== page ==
Congress, Contractor Helped Rescue Helicopter
The U.S. Air Force’s new combat rescue helicopter was saved from the budget ax by a “competitive” bid from a lone bidder and support from lawmakers, the service’s No. 2 civilian said.
Air Force Undersecretary Eric Fanning on Tuesday acknowledged the service’s belated decision to fund the program to develop a replacement for the HH-60G Pave Hawk into next year. Maj. Gen. Jim Martin broke the news during a budget briefing last week — hours after the Pentagon released documents stating the effort would be delayed two years due to spending cuts.
Congress only recently approved $334 million for the program in the current fiscal year, Fanning said. The funding, combined with a lower-than-expected bid from United Technologies Corp.‘s Sikorsky Aircraft — the sole company to seek the contract — convinced the new Air Force secretary, Deborah Lee James, to proceed with development, he said.
“This was a tough call,” Fanning said during a breakfast with reporters in Washington, D.C. “What tipped, I think, things in favor of moving forward with the Combat Rescue Helicopter this year was certainly a very strong bid from Sikorsky — bidding in what they thought was a more competitive environment than what it was. And so in the interest of spending taxpayers’ dollars as wisely as possible, that weighed heavily on us.”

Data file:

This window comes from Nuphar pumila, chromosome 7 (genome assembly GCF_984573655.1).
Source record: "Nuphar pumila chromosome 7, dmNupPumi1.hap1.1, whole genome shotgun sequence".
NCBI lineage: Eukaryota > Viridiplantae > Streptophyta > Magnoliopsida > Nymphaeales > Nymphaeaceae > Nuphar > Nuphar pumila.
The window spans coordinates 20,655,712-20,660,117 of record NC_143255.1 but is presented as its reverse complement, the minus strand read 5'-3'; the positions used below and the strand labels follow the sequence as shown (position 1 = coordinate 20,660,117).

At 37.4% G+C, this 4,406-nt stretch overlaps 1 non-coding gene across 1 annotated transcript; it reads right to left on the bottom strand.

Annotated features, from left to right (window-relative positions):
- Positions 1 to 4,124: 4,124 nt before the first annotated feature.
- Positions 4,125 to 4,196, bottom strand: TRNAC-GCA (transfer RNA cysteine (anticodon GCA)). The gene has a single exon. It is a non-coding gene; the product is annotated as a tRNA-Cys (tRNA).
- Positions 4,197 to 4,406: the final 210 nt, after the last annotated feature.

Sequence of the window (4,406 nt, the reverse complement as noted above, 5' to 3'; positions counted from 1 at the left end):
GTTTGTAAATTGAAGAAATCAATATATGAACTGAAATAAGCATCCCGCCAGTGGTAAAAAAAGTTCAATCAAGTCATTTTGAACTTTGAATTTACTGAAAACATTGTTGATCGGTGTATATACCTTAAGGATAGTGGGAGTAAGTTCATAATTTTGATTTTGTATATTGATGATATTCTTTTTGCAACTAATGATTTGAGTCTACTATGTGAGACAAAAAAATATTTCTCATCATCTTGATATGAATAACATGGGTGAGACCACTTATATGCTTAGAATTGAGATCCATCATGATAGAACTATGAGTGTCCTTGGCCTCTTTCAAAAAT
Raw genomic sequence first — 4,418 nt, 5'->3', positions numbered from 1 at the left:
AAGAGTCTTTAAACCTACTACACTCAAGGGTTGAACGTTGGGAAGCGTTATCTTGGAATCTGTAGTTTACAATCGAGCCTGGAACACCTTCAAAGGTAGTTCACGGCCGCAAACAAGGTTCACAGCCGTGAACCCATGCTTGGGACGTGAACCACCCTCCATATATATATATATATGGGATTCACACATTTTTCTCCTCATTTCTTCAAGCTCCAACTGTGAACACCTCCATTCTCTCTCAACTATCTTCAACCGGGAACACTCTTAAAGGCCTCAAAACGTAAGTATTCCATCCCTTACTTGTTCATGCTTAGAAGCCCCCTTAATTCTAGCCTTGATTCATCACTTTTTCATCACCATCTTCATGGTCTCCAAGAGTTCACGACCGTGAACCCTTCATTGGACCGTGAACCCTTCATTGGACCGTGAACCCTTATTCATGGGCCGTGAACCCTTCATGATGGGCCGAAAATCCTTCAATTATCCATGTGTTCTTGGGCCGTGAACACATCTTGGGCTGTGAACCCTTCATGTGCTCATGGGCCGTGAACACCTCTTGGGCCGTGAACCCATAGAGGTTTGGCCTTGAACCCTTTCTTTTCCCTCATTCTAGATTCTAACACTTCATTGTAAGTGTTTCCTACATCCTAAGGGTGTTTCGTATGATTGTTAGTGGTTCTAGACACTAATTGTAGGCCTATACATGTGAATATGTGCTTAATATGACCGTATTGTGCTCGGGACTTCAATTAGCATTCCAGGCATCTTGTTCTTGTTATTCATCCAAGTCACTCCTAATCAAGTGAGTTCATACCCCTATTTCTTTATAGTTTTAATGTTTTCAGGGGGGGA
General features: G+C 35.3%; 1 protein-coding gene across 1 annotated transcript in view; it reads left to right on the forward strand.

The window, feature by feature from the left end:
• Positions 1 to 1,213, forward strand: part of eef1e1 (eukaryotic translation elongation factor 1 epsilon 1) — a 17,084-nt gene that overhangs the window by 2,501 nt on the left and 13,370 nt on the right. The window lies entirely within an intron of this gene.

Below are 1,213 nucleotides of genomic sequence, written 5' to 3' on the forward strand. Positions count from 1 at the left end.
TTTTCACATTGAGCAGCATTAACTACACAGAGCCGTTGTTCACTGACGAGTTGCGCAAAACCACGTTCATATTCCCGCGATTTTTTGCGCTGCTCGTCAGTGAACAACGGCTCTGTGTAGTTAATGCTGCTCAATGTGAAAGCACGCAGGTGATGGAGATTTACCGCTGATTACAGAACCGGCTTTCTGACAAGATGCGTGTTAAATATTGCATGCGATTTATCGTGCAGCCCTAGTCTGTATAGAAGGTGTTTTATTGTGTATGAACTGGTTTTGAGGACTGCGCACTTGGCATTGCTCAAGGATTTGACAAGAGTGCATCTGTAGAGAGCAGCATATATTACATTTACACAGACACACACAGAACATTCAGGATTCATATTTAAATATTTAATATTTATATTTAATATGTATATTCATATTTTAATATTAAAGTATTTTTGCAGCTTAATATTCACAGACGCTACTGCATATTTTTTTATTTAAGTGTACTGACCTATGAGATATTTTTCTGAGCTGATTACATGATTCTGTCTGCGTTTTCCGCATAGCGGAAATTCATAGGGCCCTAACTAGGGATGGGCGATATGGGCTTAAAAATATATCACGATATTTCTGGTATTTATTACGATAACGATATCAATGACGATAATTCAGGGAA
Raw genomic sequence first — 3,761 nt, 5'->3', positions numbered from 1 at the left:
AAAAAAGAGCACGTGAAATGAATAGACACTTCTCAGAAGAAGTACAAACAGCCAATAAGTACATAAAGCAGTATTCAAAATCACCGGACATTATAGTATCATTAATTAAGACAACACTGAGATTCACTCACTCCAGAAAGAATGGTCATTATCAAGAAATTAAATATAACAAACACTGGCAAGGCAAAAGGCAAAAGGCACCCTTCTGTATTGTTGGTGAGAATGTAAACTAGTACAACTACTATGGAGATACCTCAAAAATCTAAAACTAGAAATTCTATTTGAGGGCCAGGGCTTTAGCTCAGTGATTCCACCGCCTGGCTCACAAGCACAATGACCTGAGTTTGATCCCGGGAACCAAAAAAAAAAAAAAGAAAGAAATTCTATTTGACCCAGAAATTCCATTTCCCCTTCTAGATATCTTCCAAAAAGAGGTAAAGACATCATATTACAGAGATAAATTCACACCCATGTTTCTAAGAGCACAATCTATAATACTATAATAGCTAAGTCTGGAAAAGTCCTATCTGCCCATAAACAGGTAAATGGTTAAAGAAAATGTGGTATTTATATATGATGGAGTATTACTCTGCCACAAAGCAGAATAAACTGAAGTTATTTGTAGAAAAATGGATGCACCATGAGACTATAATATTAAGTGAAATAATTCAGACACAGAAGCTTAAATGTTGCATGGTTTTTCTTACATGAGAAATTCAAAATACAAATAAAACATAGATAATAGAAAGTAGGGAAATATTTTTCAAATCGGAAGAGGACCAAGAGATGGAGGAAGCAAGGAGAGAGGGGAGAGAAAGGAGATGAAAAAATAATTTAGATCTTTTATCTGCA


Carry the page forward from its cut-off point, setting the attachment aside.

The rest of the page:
Potential competitors such as Northrop Grumman Corp. and Airbus Group reportedly opted out of the possible $7 billion program after determining it wouldn’t be profitable enough.
“And then Congress weighed in,” Fanning added. “Those members of Congress who were in support of re-capitalizing and re-capitalizing now were trying to do everything they could to make it easier for the Air Force to make that decision.”
Ultimately, the secretary determined “now was the time to do it, with the extra money that Congress had found us and with this very competitive bid that came in well under our cap.” Fanning said.
The HH-60G is the Air Force’s version of the Army’s UH-60 Black Hawk, modified for search-and-rescue missions in any kind of weather condition. There are roughly 100 of the aircraft, which entered service in the early 1980s, according to an Air Force fact sheet.
The undersecretary didn’t discuss why the Air Force can’t use existing platforms such as a V-22 Osprey or a new or upgraded Pave Hawk for such missions.
While he acknowledged the Air Force’s decision came “very late,” Fanning also pushed back against suggestions it was made at the last-minute — when an aide reportedly slipped a note to Maj. Gen. Martin during the briefing.
At the time, Martin announced, “Breaking news, we have made a decision to fund the CRH,” according to a transcript of the event. When asked when the decision was made, he replied, “It was made today.”
Fanning said Martin knew of the decision before the briefing. “I think that note was, ‘You’re now allowed to talk about it,’ as opposed to ‘We’ve made the decision,’” the undersecretary said.
Fanning said the department’s top weapons buyer, Frank Kendall, still has to authorize the program to enter the technology development phase known as Milestone B. “It won’t be long before we’re able to announce what that schedule is,” he said. “But it’s not finalized right now.”